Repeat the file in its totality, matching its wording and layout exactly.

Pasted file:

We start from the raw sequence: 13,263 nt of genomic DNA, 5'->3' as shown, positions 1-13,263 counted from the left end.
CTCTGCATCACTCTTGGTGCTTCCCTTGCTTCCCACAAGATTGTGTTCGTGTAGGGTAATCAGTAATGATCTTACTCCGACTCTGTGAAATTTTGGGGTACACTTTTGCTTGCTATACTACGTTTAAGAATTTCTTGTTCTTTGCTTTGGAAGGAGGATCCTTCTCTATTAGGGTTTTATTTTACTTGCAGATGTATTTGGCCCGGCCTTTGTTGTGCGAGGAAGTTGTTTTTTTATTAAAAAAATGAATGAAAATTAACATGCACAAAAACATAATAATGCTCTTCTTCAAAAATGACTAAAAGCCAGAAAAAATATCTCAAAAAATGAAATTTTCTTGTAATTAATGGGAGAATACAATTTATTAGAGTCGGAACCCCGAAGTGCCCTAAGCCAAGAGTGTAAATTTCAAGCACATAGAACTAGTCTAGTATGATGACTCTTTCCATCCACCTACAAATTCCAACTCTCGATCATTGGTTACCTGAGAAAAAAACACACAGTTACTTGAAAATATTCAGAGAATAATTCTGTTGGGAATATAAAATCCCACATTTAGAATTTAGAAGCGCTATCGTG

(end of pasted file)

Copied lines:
We start from the raw sequence: 13,263 nt of genomic DNA, 5'->3' as shown, positions 1-13,263 counted from the left end.
CTCTGCATCACTCTTGGTGCTTCCCTTGCTTCCCACAAGATTGTGTTCGTGTAGGGTAATCAGTAATGATCTTACTCCGACTCTGTGAAATTTTGGGGTACACTTTTGCTTGCTATACTACGTTTAAGAATTTCTTGTTCTTTGCTTTGGAAGGAGGATCCTTCTCTATTAGGGTTTTATTTTACTTGCAGATGTATTTGGCCCGGCCTTTGTTGTGCGAGGAAGTTGTTTTTTTATTAAAAAAATGAATGAAAATTAACATGCACAAAAACATAATAATGCTCTTCTTCAAAAATGACTAAAAGCCAGAAAAAATATCTCAAAAAATGAAATTTTCTTGTAATTAATGGGAGAATACAATTTATTAGAGTCGGAACCCCGAAGTGCCCTAAGCCAAGAGTGTAAATTTCAAGCACATAGAACTAGTCTAGTATGATGACTCTTTCCATCCACCTACAAATTCCAACTCTCGATCATTGGTTACCTGAGAAAAAAACACACAGTTACTTGAAAATATTCAGAGAATAATTCTGTTGGGAATATAAAATCCCACATTTAGAATTTAGAAGCGCTATCGTG